Friday, 13 June 2014
The Turn of the Screw - Henry James
Title: The Turn of the Screw
Author: Henry James
Genre: Gothic Paranormal
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As part of the 2014 Eclectic Reader Challenge I was required to read a piece of Gothic fiction which is a piece of literature that combines elements of horror and Romanticism. The use of the word gothic in the description of this genre relates to the pseudo- medieval buildings in which these stories tend to take place. Some classic examples of Gothic literature are “Dracula”, “Frankenstein” and “The Turn of the Screw”. For the challenge I decided to pick “The Turn of the Screw” which is a paranormal mystery novella written by Henry James in 1898.
The story focuses on a young governess who is moves out to an Essex country house named Bly to look after two young children. Whilst the two children appear perfect there is some mystery behind why the young boy named Miles has been dismissed from his school. However, this soon becomes a secondary issue when the governess beginning to spot figures appearing around the estate. These figures appear to be supernatural in nature and before long the governess is drawn into a paranormal mystery that seems related to the children themselves and two former employees at the estate who are now deceased.
My first observation about this book is that Henry James’ writing style is not the easiest to follow. He writes in a complex 19th century prose that forces the reader too really work hard in order to get the story underneath. It wasn’t very fun having to work so hard to decipher what was going and I found that when I finished I couldn’t believe that such a short novel had taken me so long to get through.
In addition I can’t say the story creeped me out that much although some of that is probably due to the fact I spent more time trying to work through the text than in getting immersed in the story. I did however find it interesting to see James’ attempts at portraying a sense of menace emanating from the seemingly innocent and perfect children. The psychological effects of this on the various adults were cleverly told and it was in these sections of that I could feel at least some element of a subtle horror story coming to the fore.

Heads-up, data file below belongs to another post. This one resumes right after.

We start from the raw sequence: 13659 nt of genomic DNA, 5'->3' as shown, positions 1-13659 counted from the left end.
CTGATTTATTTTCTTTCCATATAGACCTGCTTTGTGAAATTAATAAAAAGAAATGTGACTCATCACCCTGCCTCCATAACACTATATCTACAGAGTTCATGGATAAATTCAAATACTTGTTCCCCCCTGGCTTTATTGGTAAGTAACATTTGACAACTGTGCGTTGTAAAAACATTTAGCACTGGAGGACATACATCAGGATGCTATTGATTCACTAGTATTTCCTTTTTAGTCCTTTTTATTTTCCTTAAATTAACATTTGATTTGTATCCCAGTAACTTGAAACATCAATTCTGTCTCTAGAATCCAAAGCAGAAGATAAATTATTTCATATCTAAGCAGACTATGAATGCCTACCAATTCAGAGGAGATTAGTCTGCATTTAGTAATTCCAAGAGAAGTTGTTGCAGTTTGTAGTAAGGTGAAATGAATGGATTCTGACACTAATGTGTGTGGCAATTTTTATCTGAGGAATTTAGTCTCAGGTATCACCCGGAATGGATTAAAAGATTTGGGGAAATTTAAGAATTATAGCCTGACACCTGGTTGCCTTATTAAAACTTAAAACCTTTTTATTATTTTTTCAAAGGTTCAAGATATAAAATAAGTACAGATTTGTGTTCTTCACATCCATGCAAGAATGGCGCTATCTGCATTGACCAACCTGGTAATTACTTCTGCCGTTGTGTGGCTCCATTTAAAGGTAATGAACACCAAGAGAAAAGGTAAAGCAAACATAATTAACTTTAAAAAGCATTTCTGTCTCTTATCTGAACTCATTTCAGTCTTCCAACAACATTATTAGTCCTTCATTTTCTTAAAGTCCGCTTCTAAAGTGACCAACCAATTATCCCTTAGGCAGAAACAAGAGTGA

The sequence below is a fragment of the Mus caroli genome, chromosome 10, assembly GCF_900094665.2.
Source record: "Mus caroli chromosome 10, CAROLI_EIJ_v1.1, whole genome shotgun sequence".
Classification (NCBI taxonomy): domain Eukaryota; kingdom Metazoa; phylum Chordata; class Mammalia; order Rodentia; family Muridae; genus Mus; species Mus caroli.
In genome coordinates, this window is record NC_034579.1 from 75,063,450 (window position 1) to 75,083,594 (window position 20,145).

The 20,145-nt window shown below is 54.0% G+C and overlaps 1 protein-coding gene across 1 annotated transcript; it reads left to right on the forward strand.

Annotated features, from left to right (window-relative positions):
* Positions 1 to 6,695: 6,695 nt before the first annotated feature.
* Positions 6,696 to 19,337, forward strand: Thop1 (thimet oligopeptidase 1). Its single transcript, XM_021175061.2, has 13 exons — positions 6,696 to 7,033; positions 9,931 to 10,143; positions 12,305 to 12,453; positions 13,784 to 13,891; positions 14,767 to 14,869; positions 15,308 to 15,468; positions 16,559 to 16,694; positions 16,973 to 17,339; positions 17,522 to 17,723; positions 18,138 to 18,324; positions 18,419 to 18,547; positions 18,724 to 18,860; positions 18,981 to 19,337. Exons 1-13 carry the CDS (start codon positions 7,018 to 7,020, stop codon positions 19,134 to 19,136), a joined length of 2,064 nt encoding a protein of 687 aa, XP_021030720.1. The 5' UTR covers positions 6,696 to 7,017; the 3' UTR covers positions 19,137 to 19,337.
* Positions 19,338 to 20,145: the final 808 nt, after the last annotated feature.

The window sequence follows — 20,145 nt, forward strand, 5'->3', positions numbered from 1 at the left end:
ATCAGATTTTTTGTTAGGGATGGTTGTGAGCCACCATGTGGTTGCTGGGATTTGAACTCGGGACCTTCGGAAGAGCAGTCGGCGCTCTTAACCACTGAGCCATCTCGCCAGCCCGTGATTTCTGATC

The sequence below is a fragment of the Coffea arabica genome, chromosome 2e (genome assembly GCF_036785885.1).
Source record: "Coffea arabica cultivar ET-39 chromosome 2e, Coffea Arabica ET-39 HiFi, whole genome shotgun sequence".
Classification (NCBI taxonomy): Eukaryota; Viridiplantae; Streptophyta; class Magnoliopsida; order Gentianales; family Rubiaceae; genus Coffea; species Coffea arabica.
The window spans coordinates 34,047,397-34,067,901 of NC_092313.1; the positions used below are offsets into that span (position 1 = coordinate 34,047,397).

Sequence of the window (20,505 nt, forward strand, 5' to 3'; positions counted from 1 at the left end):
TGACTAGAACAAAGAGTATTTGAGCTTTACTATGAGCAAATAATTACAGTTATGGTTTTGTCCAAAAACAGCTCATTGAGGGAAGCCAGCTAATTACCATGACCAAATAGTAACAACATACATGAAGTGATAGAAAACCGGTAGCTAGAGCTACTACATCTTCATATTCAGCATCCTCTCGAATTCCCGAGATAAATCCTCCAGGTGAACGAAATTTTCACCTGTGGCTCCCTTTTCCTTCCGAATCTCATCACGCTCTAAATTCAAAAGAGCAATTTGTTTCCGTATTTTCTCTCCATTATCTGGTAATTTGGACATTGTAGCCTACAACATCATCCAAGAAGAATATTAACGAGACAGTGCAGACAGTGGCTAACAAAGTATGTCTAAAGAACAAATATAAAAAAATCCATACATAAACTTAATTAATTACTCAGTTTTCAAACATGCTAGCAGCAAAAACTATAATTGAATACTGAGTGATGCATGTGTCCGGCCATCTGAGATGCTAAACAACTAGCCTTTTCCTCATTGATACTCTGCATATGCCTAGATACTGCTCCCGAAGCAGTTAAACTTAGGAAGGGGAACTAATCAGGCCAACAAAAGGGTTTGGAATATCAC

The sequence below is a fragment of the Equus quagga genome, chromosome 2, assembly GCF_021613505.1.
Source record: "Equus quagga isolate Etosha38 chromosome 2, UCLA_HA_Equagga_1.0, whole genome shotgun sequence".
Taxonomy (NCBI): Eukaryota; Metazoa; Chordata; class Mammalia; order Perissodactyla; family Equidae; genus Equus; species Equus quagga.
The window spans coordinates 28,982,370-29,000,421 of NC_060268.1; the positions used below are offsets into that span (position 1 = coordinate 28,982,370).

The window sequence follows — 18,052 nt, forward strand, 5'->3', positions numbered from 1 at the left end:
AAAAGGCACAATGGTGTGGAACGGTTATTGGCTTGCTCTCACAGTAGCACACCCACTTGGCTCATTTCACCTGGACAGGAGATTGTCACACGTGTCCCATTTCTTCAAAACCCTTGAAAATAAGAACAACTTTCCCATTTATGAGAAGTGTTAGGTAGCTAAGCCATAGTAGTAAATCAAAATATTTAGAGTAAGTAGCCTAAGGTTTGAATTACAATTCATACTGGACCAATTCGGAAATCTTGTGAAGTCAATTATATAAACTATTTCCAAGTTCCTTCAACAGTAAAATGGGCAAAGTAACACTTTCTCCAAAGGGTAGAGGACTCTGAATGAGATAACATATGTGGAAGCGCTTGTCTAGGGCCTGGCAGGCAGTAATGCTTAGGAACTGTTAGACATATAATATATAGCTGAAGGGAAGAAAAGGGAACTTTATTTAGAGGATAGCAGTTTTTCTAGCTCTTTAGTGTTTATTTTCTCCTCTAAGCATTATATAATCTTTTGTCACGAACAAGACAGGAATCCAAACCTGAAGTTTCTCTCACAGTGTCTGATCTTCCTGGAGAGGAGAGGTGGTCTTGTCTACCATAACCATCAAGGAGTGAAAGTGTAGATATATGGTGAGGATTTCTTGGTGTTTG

One aspect of the book which I suspect could appeal to book clubs and those who analyse literature is that there is no clarification on if the ghosts are real or if the governess is really going insane and imagining it all. James leaves it completely up to the reader to interpret the information on the page and make up their own mind. Personally I find this a bit frustrating as I am a simple man and prefer to know what was actually intended by the author but I do still understand and appreciate the power behind leaving the real conclusion up to the reader themselves.
My final note on the novel is rather minor but it was something that didn’t make sense to me. Basically the prologue of the novel acts as a way to present “The Turn of the Screw” as a story within a story. We are introduced to a group of people sitting around telling each other Ghost stories and that is how the story of Bly house is brought up. Whilst this is all well and good, we never actually return to this group of people to see how it may have affected them. It just seems a waste of words and I don’t understand why James bothered to include this section at all.
Overall this was an interesting look at some late 19th century fiction but I think the writing style and lack of real clarity in the the story left me feeling a bit disappointed. I suspect that the popularity of the novel is actually driven by the fact that people want to argue the ambiguous meaning of the story ad infinitum rather than any of its plot. It is free in ebook form from various places so if you want to make your own mind up on what is actually happens then go pick it up and join the discussion that has been going on for years.